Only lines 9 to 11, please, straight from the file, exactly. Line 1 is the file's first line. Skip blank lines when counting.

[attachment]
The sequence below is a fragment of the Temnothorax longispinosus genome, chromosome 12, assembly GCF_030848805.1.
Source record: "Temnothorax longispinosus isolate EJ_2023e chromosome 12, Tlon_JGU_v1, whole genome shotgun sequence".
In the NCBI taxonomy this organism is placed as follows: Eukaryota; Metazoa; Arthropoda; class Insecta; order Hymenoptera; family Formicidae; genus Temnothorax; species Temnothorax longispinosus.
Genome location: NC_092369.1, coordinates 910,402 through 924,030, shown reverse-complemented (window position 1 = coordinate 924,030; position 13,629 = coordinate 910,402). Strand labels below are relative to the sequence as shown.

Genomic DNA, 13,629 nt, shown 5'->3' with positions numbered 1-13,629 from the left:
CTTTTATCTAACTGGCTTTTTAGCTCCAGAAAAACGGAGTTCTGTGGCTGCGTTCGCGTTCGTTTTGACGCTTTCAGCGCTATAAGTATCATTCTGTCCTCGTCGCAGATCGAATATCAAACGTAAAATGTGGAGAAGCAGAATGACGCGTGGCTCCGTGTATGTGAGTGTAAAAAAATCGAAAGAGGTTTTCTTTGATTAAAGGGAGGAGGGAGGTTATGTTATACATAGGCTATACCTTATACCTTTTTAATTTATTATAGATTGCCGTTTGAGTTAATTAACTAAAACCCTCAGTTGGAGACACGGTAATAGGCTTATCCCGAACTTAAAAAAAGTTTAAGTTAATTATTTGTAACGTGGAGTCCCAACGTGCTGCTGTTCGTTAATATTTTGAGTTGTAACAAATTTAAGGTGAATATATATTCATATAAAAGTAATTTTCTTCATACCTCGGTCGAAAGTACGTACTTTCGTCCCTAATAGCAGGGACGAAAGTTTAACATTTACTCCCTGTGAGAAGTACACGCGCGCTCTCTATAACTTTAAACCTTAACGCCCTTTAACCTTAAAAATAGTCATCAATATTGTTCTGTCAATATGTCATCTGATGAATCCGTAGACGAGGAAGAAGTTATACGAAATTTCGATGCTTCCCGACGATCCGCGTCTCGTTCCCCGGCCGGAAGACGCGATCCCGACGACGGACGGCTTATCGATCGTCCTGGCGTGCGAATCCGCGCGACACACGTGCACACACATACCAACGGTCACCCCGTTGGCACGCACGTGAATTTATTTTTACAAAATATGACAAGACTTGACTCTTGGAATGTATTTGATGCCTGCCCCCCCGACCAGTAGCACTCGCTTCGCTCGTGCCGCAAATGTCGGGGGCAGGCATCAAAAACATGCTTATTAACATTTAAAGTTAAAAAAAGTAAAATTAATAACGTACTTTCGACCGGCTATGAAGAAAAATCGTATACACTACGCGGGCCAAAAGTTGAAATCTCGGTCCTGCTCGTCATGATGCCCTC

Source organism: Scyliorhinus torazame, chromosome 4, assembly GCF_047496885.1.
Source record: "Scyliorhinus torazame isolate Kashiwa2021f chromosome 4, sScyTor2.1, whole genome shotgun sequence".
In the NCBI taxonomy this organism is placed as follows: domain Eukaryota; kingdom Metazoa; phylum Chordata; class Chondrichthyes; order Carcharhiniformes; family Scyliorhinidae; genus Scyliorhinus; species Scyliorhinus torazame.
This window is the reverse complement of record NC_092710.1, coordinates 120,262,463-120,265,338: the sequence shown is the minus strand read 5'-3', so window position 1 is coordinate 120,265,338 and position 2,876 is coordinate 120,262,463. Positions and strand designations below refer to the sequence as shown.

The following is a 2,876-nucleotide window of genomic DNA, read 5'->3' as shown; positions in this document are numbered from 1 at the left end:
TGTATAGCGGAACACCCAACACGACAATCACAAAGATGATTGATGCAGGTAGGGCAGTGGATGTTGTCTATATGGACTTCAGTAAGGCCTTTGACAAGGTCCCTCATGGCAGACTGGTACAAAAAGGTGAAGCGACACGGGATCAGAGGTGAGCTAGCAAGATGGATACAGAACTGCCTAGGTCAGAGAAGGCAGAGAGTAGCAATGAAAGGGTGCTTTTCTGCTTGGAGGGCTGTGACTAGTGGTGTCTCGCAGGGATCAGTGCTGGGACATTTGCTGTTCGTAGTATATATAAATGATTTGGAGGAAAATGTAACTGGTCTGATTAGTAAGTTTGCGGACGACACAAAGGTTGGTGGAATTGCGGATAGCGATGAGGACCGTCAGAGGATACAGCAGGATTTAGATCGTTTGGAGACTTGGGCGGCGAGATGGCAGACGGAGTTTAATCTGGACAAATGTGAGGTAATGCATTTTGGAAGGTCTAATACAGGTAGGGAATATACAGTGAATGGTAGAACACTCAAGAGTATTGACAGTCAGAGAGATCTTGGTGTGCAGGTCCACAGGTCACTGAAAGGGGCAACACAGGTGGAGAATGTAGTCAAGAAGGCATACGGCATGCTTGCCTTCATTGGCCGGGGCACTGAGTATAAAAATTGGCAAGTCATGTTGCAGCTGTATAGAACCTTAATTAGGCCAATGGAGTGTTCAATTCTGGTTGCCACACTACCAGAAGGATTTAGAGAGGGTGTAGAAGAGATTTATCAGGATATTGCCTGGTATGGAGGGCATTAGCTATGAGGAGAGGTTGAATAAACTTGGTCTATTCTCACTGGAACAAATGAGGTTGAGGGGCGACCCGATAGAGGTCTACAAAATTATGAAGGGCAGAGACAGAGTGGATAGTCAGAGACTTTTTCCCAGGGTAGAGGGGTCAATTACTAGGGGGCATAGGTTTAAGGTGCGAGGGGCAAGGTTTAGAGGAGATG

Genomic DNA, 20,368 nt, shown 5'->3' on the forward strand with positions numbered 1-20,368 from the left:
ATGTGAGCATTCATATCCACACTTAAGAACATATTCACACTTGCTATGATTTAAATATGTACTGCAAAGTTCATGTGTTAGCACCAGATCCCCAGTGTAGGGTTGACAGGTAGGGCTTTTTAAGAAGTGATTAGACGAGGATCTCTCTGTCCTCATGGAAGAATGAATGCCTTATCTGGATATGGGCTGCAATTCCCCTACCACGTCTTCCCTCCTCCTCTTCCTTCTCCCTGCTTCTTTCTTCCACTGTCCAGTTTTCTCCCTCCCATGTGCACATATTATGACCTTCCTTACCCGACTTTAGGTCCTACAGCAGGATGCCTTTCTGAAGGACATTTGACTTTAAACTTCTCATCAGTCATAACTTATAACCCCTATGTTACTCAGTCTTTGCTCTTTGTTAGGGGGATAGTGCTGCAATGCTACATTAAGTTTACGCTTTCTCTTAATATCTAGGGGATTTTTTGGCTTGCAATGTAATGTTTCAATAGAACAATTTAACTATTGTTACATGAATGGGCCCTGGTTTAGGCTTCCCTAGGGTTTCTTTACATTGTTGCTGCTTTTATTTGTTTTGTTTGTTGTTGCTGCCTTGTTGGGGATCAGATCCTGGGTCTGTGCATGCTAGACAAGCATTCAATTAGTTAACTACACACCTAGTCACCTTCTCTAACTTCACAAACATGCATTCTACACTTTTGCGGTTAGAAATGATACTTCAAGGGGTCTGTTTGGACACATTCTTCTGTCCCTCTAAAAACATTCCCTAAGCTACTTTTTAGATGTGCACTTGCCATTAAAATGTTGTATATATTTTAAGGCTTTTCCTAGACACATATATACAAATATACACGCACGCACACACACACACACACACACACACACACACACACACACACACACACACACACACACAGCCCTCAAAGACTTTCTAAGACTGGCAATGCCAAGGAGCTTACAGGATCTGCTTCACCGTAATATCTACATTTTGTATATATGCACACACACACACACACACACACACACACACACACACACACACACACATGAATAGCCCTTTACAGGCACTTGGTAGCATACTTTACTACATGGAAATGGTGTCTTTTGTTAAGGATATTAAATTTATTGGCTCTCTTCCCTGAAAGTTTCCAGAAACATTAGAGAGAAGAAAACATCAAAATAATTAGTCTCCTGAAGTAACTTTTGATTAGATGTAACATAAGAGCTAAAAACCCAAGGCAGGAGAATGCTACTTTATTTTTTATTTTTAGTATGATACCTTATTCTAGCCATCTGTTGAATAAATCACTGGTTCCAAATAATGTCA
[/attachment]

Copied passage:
In the NCBI taxonomy this organism is placed as follows: domain Eukaryota; kingdom Metazoa; phylum Chordata; class Chondrichthyes; order Carcharhiniformes; family Scyliorhinidae; genus Scyliorhinus; species Scyliorhinus torazame.
This window is the reverse complement of record NC_092710.1, coordinates 120,262,463-120,265,338: the sequence shown is the minus strand read 5'-3', so window position 1 is coordinate 120,265,338 and position 2,876 is coordinate 120,262,463. Positions and strand designations below refer to the sequence as shown.

The following is a 2,876-nucleotide window of genomic DNA, read 5'->3' as shown; positions in this document are numbered from 1 at the left end: